• 42% of cell-owning 18-29 year olds ter serious relationships say their fucking partner has bot dispersed by their mobile phone while they were together (25% of all couples say this).
  • 18% of online 18-29 year olds have argued with a fucking partner about the amount of time one of them spent online (compared with 8% of all online couples).
  • 8% say they have bot upset by something their playmate wasgoed doing online (compared with 4% of all online couples).

Overall, youthful adults are more likely to report that the internet has had an influence on their relationship

  • 45% of internet users ages 18-29 ter serious relationships say the internet has had an influence on their relationship, while just one ter ten online adults 65 and older say the same.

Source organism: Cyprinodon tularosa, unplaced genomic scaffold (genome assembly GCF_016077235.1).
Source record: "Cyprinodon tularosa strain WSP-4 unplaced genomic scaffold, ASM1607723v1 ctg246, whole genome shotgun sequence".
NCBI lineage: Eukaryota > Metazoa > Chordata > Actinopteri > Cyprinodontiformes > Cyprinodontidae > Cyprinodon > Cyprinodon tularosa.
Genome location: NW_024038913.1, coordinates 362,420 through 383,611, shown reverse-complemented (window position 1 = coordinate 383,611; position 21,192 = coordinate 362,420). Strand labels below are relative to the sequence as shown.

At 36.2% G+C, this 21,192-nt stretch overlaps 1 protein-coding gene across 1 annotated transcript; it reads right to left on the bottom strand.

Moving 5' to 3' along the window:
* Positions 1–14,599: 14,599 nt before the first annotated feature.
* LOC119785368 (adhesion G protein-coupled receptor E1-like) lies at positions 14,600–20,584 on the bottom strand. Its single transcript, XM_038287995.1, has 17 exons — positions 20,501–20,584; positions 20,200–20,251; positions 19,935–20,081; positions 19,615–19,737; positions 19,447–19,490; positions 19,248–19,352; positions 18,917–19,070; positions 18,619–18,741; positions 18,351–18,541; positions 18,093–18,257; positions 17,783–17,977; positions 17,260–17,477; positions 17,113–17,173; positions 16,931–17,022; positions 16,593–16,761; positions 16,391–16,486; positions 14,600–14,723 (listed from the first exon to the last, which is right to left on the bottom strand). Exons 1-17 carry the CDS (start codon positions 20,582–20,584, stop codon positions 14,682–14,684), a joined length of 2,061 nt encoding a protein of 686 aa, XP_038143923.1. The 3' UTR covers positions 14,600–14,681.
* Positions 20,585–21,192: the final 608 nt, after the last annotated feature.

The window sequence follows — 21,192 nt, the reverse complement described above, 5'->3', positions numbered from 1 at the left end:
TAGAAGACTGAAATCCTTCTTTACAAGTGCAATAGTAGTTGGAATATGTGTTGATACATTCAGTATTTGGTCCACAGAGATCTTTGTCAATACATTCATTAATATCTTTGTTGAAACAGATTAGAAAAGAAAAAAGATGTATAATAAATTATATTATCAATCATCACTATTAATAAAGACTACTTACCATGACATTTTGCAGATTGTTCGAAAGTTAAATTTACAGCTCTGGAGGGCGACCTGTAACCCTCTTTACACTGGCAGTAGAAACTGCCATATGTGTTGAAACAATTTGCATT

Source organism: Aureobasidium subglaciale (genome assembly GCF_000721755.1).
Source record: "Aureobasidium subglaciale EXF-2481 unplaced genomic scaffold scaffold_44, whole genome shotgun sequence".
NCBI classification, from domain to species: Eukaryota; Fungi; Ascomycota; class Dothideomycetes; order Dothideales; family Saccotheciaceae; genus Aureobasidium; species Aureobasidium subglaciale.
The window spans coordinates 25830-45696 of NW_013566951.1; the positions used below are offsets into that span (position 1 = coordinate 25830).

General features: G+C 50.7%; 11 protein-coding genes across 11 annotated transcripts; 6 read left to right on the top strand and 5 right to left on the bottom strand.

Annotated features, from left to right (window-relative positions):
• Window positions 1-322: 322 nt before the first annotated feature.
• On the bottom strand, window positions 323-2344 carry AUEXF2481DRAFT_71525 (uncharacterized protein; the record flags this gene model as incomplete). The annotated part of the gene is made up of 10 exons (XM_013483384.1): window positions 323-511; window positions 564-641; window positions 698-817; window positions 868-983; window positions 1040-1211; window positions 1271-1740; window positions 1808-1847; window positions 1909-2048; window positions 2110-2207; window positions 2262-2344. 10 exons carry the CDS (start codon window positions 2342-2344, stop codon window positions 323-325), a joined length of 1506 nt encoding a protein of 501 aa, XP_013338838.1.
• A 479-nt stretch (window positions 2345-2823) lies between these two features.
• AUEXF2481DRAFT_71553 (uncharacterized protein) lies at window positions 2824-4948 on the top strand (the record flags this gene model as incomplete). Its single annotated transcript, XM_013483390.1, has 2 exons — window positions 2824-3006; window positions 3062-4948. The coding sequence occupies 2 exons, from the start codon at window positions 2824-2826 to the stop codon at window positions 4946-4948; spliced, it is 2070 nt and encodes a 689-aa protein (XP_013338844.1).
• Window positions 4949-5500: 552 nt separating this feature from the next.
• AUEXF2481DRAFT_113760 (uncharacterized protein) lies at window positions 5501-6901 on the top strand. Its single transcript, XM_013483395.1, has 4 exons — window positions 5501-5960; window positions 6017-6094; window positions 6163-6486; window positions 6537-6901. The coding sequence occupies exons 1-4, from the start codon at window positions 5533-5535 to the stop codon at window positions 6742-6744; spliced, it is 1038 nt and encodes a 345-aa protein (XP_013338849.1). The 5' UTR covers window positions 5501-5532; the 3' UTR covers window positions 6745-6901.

Collective passwords:

  • 67% of internet users te a marriage or committed relationship have collective the password to one or more of their online accounts with their spouse or fucking partner.

Collective accounts:

  • 27% of internet users te a marriage or committed relationship have an email account that they share with their fucking partner. Older adults and those who have bot ter their relationship for longer than ten years are especially likely to share an email account.
  • 11% of thesis couples have an online calendar that they share. Sharing of online calendars tends to be most prevalent among couples te their logistics-intensive middle-age period (i.e. mid-20s through mid-40s).
  • 11% of partnered or married adults who use social networking sites share a social media profile.